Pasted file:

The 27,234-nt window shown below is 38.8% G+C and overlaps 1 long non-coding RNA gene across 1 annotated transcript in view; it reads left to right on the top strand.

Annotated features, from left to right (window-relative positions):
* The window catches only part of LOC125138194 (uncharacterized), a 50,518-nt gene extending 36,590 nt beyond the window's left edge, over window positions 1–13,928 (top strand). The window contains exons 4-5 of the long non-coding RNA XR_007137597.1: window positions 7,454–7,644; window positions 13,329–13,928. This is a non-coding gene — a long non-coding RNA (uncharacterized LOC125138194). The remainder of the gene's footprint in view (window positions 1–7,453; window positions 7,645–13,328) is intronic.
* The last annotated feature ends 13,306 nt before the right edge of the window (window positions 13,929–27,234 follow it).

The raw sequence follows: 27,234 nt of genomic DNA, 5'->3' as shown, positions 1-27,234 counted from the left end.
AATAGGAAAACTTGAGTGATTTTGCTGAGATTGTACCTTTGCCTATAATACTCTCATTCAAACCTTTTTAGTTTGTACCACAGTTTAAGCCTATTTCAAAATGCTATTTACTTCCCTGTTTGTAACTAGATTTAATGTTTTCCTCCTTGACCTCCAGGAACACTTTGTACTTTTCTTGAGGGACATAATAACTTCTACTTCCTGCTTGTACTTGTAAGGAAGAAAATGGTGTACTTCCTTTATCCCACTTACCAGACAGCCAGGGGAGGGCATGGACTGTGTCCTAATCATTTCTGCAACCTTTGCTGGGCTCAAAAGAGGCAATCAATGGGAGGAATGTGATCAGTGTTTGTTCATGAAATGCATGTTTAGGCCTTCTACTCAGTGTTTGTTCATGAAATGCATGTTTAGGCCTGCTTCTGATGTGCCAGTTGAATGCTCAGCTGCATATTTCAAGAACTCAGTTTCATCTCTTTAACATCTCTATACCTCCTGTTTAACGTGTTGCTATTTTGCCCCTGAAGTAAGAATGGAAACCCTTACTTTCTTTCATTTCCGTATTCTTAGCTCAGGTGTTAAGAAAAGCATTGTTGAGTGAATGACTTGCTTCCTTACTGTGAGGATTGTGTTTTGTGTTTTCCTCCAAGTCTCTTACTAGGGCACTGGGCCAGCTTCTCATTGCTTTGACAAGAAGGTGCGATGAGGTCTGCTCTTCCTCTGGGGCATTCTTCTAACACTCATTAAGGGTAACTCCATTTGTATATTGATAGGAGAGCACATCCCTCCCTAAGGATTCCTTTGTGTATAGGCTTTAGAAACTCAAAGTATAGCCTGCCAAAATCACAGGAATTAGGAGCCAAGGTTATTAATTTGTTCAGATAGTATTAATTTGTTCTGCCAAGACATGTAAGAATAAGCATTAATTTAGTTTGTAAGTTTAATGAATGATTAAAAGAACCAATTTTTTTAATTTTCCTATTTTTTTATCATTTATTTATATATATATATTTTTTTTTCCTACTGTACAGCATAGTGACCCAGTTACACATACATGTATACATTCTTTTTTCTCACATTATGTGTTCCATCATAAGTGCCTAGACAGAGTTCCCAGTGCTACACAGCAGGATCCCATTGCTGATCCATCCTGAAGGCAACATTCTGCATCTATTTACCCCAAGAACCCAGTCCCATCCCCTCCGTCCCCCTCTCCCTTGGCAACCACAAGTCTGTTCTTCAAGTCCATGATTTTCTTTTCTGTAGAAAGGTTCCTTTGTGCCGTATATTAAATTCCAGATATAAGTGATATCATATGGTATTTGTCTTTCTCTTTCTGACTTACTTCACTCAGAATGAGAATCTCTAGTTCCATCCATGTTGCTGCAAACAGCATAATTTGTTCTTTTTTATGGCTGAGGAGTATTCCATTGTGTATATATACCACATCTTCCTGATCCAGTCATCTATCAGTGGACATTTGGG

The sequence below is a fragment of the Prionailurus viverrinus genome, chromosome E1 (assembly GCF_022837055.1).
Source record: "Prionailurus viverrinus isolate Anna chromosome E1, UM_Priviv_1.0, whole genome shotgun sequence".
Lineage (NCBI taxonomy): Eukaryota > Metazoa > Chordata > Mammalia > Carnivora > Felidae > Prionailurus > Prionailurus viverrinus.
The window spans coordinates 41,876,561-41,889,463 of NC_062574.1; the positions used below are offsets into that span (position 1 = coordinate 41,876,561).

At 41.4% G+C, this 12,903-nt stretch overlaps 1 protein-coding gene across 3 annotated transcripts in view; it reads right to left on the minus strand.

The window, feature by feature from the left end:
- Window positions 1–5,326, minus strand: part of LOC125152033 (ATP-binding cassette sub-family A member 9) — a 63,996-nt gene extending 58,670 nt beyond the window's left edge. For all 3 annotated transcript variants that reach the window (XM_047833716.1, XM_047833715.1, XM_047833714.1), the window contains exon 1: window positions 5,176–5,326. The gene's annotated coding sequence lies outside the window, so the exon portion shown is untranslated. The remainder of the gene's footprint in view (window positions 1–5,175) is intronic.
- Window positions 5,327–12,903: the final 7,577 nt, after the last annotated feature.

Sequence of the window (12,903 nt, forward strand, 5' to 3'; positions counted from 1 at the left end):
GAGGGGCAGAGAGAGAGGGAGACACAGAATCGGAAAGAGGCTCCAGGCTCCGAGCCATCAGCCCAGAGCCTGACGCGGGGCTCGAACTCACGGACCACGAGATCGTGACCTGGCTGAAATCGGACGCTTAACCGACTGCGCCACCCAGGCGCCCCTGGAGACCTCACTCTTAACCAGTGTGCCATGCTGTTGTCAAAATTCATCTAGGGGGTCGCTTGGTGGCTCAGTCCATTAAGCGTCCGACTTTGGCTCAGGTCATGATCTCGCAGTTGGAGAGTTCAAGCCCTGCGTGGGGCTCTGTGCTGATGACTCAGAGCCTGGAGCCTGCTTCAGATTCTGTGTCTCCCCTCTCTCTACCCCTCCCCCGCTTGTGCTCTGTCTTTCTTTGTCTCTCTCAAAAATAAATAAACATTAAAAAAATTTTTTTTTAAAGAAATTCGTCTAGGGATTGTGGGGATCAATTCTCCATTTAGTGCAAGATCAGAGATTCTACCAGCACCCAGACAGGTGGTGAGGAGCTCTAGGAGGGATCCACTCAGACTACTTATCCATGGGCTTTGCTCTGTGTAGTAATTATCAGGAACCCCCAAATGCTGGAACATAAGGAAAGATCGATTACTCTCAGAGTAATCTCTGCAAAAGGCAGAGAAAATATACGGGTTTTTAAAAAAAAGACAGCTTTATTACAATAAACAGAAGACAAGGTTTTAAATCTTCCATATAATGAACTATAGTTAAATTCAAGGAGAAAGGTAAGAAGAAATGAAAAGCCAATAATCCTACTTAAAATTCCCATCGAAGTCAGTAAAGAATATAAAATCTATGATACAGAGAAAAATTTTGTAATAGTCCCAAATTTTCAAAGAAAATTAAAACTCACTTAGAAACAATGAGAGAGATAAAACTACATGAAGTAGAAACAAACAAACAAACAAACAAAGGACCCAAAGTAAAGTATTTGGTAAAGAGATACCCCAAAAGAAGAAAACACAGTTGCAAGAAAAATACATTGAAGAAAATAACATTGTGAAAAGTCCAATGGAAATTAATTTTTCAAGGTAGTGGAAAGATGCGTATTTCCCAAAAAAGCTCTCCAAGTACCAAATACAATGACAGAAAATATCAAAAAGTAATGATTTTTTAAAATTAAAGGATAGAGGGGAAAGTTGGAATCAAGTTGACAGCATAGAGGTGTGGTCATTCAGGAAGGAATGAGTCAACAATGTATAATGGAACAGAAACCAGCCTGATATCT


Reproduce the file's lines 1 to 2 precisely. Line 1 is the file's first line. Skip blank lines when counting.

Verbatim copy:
The 27,234-nt window shown below is 38.8% G+C and overlaps 1 long non-coding RNA gene across 1 annotated transcript in view; it reads left to right on the top strand.

Annotated features, from left to right (window-relative positions):